A while back I had an argument with a coworker about politics. Bad idea, I know, and from now on I will avoid talking politics with people I work with like the plague. But he was asking for it, truly. This person, whom I normally like and respect, was posting DAILY on Facebook about how fucked our country was now that Obama was officially president for four more years. I’m not sure how long his posts lasted, but for at least a week my newsfeed was clogged with this guy whining about he was afraid for the future of his children with Obama at the helm. Finally I messaged him saying that I understood he was disappointed, but his posts had to stop. The country had spoken and like it or not Obama was our president again. He shot back with something snippy and immature about the economy and the deficit and what had Obama really done in the last four years so I responded by posting a link to all the positive things Obama had done and how he’d actually reduced our country’s debt. He blew it off and then his wife got involved in the conversation and they pulled the concerned parents card again, asking what kind of a leader Obama was for their children. I told them that he had no doubt inspired countless non-White youths, as evidenced by the high youth vote. I also asked how he thought I felt as a queer woman when my rights to my body and my right to get married were endangered by a Republican win. (They’re still endangered up I feel a lot safer with Obama than I would have with Romney.) I told him that people in other countries were being locked up or worse for being queer and with the way Republicans were headed I feared for my safety. He told me in this day and age, in this country it could never get to that point.
Maybe he’s right. But my mom voted Democrat for the first time in her life because of the way women were being treated by the Republican Party. And ever since I read Margaret Atwood’s Hand Maid’s Tale I have never fully believed that something like that couldn’t happen. I wished I could’ve said this to his face, but he deleted the conversation and when I saw him at work I decided it was better to just drop it and try to maintain a workplace friendship:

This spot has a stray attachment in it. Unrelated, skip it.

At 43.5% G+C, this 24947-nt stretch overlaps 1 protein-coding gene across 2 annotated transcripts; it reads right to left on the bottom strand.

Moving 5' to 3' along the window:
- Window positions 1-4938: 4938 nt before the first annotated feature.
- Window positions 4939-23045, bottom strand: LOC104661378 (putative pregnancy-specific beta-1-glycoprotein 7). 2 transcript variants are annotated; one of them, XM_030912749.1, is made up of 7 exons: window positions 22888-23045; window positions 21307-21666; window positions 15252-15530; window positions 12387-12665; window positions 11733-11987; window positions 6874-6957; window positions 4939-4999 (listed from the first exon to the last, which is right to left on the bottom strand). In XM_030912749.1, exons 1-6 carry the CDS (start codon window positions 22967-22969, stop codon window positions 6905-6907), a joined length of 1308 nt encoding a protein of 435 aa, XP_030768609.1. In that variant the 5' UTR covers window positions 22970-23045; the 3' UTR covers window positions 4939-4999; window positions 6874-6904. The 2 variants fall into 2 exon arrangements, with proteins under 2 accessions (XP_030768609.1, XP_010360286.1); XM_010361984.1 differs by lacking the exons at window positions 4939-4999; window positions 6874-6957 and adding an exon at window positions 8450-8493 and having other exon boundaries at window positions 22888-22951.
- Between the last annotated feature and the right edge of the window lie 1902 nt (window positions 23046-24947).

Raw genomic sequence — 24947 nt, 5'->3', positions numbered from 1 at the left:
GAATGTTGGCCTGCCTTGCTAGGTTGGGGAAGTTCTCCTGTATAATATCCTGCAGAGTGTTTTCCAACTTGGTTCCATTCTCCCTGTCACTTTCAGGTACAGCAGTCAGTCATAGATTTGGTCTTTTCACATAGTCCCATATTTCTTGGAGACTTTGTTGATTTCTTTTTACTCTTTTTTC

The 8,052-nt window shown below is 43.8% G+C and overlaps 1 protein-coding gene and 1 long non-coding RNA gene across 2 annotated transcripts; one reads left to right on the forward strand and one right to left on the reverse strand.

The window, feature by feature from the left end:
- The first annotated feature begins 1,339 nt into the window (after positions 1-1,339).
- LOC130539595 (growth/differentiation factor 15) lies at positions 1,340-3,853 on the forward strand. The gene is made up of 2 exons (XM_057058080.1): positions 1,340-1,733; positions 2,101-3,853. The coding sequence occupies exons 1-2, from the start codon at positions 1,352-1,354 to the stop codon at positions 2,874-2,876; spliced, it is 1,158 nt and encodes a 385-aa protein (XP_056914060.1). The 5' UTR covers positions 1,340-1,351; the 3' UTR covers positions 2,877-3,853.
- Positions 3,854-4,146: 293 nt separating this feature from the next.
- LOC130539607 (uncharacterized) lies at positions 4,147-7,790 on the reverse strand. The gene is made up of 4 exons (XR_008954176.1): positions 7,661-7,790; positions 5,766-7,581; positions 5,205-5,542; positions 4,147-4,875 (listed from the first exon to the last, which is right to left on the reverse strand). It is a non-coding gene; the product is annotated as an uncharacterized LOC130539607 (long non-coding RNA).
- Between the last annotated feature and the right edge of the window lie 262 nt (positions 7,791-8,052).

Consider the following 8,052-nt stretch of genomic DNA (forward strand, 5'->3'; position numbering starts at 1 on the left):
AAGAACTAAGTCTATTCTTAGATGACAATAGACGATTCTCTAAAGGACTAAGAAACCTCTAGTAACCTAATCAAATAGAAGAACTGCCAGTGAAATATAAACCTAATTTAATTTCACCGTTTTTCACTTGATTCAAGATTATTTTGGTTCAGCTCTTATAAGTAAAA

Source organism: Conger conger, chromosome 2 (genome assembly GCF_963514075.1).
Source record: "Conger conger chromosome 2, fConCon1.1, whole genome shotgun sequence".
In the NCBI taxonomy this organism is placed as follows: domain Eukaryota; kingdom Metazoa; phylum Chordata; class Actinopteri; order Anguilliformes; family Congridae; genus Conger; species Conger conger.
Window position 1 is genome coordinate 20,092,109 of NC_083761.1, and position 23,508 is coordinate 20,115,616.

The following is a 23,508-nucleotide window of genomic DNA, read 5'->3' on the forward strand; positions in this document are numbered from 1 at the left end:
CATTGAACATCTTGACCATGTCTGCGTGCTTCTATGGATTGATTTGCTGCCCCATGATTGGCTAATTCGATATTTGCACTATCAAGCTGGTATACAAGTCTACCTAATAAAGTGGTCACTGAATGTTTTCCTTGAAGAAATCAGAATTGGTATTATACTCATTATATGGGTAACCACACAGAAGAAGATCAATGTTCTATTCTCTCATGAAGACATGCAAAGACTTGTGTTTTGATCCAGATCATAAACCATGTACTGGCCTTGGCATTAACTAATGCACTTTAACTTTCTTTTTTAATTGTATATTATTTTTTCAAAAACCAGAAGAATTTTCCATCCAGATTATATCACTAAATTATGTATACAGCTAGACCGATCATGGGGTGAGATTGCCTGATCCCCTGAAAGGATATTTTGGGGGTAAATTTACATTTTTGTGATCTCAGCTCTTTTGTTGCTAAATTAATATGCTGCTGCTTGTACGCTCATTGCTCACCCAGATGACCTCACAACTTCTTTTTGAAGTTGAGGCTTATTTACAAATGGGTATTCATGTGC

I will never not be scared for my safety. Not when my brothers and sisters across the world (including THIS COUNTRY) are being vilified, jailed, beaten, and killed because they are gay, lesbian, trans, queer, intersex, or allies. Can you imagine? Being threatened because you are the way you are? You know me, we work together and I consider you my friend. Do you look at me differently now that you know I’m queer? Would you deny me my rights? Would you deny your daughter her right to an abortion if she needed one? Would you reject your son if he came out as gay to you? Wouldn’t you do everything in your power to protect your children? We are all someone’s children, but even more importantly, we are all people who deserve to feel safe. You fear for your children’s economic stability, I fear for my trans friend’s life if down the road he finds himself outed in an unfriendly environment. Don’t think that happens here? Google it. I fear I will never be able to be a mother because all my options are too expensive and even if I manage to have a child there is no guarantee my partner will be considered her parent as well, and the safety of my family will always be threatened by bigots like you. The economy is important. But in my book it will NEVER trump human rights. Don’t tell me it could never get to that point because you don’t know. You don’t know what is to be unsafe simply by being, simply by walking around in this world. Try that out for a while and let me know if you still think your taxes are too high.